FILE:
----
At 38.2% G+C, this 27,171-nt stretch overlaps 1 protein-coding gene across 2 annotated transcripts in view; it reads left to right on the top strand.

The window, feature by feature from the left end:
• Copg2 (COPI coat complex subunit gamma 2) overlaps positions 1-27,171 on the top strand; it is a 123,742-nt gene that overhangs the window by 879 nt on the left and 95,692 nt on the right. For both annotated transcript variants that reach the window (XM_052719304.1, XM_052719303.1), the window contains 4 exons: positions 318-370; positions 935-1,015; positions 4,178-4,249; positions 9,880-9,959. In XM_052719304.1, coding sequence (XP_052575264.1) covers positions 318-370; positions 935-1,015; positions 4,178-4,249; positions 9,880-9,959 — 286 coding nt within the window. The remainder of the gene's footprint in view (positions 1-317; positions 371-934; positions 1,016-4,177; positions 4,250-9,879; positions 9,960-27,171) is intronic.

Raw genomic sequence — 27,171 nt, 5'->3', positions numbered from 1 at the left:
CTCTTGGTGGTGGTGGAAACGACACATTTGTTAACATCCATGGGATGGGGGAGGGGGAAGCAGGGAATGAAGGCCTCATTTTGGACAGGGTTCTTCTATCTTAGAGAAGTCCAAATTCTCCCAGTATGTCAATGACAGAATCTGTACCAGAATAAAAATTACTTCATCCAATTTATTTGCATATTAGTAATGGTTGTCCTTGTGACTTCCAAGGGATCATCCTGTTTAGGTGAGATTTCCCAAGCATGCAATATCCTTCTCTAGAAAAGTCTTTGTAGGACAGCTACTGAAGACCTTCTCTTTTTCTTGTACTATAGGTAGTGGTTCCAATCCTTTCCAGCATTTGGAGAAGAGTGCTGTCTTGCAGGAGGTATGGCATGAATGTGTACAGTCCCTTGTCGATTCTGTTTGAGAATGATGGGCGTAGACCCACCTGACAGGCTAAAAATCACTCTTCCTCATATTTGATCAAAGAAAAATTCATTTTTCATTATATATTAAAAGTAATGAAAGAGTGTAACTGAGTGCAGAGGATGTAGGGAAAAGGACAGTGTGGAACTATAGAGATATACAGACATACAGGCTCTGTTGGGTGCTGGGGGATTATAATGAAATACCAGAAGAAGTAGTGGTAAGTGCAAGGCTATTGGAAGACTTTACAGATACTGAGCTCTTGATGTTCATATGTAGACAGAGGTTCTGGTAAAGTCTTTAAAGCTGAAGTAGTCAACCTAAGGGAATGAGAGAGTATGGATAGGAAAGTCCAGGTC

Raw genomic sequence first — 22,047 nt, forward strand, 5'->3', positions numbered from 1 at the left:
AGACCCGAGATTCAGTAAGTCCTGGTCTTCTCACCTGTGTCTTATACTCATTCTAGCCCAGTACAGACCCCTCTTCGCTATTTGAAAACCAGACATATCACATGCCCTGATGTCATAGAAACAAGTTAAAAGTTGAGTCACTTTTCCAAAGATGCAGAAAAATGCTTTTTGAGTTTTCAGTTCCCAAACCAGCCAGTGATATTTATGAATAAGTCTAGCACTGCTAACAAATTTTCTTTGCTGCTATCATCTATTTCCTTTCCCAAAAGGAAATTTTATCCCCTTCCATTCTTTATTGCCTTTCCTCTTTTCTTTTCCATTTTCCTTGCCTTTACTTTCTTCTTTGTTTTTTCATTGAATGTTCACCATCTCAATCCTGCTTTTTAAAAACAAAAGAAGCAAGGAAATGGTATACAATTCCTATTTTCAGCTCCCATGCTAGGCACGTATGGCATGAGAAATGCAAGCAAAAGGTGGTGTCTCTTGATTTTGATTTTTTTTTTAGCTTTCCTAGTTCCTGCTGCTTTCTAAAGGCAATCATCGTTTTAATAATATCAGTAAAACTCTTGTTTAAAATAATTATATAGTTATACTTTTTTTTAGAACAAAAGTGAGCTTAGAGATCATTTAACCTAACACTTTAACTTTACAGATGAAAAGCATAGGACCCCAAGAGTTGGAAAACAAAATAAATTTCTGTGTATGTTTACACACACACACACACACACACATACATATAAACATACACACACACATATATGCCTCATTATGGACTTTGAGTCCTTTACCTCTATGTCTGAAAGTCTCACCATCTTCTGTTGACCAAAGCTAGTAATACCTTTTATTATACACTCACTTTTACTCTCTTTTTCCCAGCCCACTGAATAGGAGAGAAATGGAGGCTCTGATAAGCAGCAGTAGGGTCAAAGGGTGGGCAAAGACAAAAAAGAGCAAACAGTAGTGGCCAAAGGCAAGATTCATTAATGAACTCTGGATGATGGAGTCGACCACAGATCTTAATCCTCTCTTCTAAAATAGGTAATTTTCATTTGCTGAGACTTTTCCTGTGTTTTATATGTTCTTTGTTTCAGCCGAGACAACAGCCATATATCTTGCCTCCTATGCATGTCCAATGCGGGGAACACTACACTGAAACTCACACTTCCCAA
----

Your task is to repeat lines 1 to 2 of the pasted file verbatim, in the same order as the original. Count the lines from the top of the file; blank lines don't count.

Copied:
At 38.2% G+C, this 27,171-nt stretch overlaps 1 protein-coding gene across 2 annotated transcripts in view; it reads left to right on the top strand.

The window, feature by feature from the left end: